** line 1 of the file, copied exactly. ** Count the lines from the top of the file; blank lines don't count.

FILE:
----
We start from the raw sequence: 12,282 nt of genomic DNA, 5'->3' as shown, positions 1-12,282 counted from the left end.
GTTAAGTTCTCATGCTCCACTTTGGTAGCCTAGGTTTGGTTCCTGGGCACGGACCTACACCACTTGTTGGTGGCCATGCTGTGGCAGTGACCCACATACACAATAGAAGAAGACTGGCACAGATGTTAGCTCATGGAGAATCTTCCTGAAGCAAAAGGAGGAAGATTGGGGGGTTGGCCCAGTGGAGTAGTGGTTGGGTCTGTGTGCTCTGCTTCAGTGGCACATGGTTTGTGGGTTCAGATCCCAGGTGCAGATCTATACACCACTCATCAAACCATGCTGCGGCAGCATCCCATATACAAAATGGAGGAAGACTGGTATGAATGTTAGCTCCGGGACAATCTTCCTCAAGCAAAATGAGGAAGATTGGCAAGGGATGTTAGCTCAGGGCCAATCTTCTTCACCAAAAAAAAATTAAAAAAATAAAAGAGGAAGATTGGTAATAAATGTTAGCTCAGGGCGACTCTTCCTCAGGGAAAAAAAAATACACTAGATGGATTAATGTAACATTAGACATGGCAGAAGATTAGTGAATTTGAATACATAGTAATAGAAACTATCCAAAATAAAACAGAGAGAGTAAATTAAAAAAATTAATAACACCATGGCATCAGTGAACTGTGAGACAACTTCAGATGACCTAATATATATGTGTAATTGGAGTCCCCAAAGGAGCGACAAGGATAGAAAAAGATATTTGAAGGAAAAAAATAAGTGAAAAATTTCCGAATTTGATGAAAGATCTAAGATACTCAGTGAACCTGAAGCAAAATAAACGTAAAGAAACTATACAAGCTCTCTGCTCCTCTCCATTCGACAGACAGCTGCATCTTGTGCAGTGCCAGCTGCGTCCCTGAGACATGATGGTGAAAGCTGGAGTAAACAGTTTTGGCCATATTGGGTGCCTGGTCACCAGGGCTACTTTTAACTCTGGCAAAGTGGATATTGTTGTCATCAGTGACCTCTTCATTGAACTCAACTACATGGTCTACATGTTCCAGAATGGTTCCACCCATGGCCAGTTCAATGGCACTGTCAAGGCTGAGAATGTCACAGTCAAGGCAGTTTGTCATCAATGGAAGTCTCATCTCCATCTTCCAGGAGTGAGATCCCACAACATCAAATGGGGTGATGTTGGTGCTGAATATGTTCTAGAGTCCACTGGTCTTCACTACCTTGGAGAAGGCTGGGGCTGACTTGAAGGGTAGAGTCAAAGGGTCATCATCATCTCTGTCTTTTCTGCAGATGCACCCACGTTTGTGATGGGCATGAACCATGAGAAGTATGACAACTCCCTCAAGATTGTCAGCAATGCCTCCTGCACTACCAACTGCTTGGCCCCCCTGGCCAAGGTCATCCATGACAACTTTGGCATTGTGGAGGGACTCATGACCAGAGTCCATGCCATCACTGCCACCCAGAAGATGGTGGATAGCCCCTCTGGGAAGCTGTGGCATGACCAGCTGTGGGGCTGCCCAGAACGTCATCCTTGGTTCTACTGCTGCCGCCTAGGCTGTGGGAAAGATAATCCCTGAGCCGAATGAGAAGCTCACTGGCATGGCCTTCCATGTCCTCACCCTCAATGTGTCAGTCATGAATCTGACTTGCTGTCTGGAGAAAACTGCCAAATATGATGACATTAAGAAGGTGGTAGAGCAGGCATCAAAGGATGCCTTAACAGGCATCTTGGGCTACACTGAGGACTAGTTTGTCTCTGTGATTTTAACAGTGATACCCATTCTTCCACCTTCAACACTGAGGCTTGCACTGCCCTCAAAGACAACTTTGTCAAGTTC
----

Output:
We start from the raw sequence: 12,282 nt of genomic DNA, 5'->3' as shown, positions 1-12,282 counted from the left end.